Admitted as the 34th state in the US, Kansas gained statehood on January 29, 1861. The state capital of the state is Topeka and the largest city is Wichita. With an overall area of just over 82,000 square miles, Kansas is the 15th largest state in the US. People who reside in the state are known as Kansans. The state’s major industries include aircraft manufacturing, auto manufacturing and the growing and harvesting of wheat and other grains.
The state nickname for Kansas is the “Sunflower State” and the state song is “Home on the Range.” The state motto reads Ad astra per aspera, which is translated as – To the stars through difficulties. This type of wish is often realized when felons automatically regain their right to vote after completing their prison term.
In Kansas, felons automatically obtain their right to vote, once they complete their prison sentence and complete probation or parole. Voting rights are also instantly restored after the completion of all supervised release. Felons need to re-register to vote in order to once again enjoy their electoral privilege. You can resource these details by clicking on this link.
Felon Voting Law in Kansas
Any resident of Kansas is disqualified from entering a voting booth if they are serving time for a federal or state felony conviction. After the terms of the sentence, probation or parole are completed, a felon can once again vote, hold public office or serve on a jury.
When an individual is convicted of a felony, the National Voter Registration Act mandates that notification be made by the US Attorney in each judicial district in order to inform the Secretary of State’s office of current felony convictions. The Secretary of State’s office, in turn, forward this notice to the proper county election officer so the voting rights of the felon can be revoked. The county election officer is required to cancel the voter registrations of all individuals that have been convicted of state felonies as well. You can obtain further details by following this link.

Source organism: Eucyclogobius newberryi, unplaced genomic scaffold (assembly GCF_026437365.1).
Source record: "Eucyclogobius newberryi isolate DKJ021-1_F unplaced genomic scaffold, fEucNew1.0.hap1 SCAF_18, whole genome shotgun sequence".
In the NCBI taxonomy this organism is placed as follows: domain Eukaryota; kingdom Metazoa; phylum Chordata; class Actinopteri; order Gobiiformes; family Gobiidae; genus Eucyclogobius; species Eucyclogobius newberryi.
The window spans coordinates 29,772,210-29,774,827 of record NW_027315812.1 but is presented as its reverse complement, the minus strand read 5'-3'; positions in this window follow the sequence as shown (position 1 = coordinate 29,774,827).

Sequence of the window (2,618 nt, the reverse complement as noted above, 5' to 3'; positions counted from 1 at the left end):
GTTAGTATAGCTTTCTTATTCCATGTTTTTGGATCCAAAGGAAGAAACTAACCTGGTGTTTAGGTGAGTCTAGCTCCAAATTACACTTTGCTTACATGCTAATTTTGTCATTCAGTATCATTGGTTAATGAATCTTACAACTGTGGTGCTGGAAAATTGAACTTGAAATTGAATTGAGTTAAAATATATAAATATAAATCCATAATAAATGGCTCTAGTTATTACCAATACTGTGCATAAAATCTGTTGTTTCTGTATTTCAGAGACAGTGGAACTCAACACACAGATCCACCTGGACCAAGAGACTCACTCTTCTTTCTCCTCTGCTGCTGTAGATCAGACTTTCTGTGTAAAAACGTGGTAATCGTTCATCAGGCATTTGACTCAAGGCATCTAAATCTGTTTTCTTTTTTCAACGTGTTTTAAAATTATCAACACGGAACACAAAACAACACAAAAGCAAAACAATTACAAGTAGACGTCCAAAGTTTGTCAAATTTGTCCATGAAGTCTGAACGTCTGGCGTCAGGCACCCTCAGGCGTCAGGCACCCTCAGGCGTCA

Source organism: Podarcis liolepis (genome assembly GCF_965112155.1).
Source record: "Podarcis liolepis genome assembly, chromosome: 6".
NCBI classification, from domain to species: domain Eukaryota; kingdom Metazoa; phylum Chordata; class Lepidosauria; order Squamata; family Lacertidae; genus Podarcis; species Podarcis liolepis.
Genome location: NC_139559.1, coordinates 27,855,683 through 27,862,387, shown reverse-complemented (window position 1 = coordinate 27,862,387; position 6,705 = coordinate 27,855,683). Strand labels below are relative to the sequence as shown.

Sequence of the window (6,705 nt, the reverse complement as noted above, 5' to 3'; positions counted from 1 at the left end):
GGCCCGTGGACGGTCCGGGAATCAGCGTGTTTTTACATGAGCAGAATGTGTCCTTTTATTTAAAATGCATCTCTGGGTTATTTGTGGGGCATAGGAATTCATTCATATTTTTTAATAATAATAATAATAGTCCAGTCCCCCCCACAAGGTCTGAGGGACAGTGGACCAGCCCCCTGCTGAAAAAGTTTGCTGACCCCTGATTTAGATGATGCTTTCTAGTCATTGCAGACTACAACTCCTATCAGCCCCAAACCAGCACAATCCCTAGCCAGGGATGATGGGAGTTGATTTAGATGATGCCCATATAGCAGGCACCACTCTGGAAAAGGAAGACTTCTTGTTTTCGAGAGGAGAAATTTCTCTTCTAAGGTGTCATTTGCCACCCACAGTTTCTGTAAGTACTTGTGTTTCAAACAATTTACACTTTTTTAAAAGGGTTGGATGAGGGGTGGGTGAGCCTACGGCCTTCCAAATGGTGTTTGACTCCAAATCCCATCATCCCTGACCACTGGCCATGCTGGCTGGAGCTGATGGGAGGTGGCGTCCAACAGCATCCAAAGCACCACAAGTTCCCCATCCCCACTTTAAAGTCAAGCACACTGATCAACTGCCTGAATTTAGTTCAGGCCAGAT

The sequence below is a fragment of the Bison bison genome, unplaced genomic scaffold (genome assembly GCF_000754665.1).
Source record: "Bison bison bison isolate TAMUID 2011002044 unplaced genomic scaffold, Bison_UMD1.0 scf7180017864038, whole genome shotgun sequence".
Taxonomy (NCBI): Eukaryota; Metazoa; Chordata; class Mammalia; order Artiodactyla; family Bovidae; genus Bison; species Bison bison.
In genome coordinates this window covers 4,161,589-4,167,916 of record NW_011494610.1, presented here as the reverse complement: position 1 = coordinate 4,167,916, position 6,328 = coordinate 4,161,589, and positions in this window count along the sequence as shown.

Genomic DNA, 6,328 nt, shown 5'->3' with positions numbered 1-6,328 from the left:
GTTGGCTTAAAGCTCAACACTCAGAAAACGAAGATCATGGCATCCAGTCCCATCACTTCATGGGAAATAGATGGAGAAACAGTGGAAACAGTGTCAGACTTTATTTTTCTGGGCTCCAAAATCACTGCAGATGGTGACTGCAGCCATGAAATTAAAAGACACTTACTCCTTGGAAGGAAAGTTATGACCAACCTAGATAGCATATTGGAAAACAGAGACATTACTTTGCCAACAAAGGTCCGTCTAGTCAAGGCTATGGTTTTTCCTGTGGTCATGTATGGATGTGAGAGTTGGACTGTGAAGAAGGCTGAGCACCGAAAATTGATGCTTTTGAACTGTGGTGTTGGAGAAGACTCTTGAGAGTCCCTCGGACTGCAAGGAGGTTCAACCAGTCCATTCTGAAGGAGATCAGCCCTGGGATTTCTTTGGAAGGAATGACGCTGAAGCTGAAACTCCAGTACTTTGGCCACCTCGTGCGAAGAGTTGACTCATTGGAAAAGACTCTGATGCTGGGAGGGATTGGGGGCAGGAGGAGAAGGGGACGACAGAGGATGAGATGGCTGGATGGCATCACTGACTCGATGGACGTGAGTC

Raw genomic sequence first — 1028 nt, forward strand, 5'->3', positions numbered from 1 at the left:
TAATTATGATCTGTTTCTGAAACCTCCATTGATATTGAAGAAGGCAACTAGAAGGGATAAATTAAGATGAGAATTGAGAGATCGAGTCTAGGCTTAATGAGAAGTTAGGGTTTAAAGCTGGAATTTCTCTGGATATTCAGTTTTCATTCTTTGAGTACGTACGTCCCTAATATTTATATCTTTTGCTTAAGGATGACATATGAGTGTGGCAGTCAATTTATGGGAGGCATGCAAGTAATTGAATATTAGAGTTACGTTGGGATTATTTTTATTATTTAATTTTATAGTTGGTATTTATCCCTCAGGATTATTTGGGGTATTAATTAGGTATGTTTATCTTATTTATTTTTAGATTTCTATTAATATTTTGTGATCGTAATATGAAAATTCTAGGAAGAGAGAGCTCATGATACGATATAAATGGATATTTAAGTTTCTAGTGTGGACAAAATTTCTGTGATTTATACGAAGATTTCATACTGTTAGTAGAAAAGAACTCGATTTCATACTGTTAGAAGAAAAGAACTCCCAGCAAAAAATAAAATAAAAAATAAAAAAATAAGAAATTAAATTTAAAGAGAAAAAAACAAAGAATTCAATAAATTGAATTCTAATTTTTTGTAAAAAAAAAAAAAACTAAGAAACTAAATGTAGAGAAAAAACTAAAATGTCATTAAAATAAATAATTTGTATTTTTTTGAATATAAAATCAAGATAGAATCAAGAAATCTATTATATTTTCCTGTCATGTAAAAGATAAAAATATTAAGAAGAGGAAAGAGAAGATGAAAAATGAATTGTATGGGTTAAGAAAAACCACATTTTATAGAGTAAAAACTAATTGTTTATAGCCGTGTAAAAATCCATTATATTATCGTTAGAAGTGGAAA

How a Felon in Kansas Can Restore Their Voting Rights
A felon who has lost his voting right may, again, register to vote after he has completed his sentence. When registering to vote, a felon does not need to show a proof of final discharge. The voter registration form in Kansas is designed so it contains an affidavit, above the signature line, that attests that voting rights were restored. Anyone who signs a false affidavit is guilty of a felony.
In order to vote in Kansas you must meet the following criteria in order to fill out a voter registration with the local county election office:
· You must be a resident of the state. (While there is no length of residency requirement needed to vote in Kansas, you must be registered 21 days before the scheduled election date and must be a resident at the time of registration.)
· You must be 18 years old
· You must be a citizen of the US (Anyone registering for the first time needs to submit a proof of US citizenship.)
(If you move within the state from one county to the next, your name is removed from the former county’s listing and included on the voter registration of the new residence. This is facilitated by re-registration or by filling out a driver’s license change of address.)
As you can see, stability is essential when you regain your voting rights. Showing you are committed to being a solid citizen will make it possible for you to erase any negative experiences in the past and move forward with expectation.
Other Resources For Felons in Kansas
Jobs For Felons: If you're a felon looking for a job in Alabama, we have all of the resources you need including job listings by city, companies that hire felons, and our own job board. Click Here to learn more.
Legal Representation: If you're in need of an expungement attorney to try to get rid of your felony in Alabama, or need a criminal lawyer or other type of lawyer, you can get a FREE consultation by clicking here to visit our legal representation page.